In August 2017, Hurricane Harvey disrupted the lives of millions in the Houston/Galveston gulf coast region, causing injury, loss, and major uncertainty of wellbeing. Natural disasters can influence parent mental health and parenting behaviors, though less is known about how these factors might be associated with parenting accommodations provided to children immediately following a disaster. OBJECTIVE: This study examined parental anxiety, depression, and post-traumatic stress symptoms (PTSS), as well as pre-existing parenting practices (i.e., positive parenting, supervision, discipline) as clinical predictors of parenting accommodations (PA) in the aftermath of Hurricane Harvey.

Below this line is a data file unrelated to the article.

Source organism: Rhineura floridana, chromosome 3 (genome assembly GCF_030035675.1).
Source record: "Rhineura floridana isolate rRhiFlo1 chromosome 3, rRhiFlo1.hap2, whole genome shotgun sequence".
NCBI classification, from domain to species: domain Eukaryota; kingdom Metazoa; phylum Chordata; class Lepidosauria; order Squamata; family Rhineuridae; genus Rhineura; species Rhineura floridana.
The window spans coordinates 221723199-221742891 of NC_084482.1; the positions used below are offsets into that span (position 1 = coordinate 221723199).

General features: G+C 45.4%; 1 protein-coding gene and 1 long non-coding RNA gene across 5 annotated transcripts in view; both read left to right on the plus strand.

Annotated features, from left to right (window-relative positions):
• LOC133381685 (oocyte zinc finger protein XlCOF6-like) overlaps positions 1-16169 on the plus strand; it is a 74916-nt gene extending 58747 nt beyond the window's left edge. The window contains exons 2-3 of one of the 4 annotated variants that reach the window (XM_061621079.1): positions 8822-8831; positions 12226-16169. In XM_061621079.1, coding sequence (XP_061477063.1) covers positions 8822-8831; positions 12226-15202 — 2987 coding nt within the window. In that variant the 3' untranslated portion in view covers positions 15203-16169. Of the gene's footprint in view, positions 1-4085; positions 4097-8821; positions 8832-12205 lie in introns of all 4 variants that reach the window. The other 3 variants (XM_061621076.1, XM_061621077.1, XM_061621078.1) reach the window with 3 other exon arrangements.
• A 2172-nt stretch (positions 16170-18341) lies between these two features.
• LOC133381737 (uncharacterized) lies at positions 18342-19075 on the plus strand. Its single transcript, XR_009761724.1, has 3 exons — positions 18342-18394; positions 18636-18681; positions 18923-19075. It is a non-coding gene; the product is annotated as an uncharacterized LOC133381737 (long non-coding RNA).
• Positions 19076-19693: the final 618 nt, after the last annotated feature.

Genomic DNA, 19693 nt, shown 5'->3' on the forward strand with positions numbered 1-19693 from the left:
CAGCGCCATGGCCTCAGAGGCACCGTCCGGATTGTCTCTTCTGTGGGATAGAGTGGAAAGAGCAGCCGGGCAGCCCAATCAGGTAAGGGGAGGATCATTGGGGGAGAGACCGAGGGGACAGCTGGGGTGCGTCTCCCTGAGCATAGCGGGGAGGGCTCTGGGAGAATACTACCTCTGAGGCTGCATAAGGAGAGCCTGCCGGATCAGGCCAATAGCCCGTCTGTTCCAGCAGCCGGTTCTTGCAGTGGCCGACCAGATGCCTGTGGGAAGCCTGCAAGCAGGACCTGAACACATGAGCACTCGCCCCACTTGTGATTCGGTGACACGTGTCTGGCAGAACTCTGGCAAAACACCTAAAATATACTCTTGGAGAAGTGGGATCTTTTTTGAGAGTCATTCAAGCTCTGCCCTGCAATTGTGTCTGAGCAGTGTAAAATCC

Parents of children ages 2–17 (n = 130) completed self-report measures approximately one month after Hurricane Harvey.
A three-step hierarchical multiple regression was conducted to predict PA from demographic variables (age, income, gender), parental levels of anxiety, depression, and PTSS, and parenting practices. Results indicated that families with lower income, higher rates of inconsistent discipline, and higher levels of parental anxiety reported engaging in greater PA following Hurricane Harvey.
Accommodations may be explained in the context of reactive parenting practices aimed at reducing child and parent distress following a natural disaster. Consistent routines, limit-setting, and other positive parenting practices may be important treatment targets to reduce parenting accommodations following a natural disaster.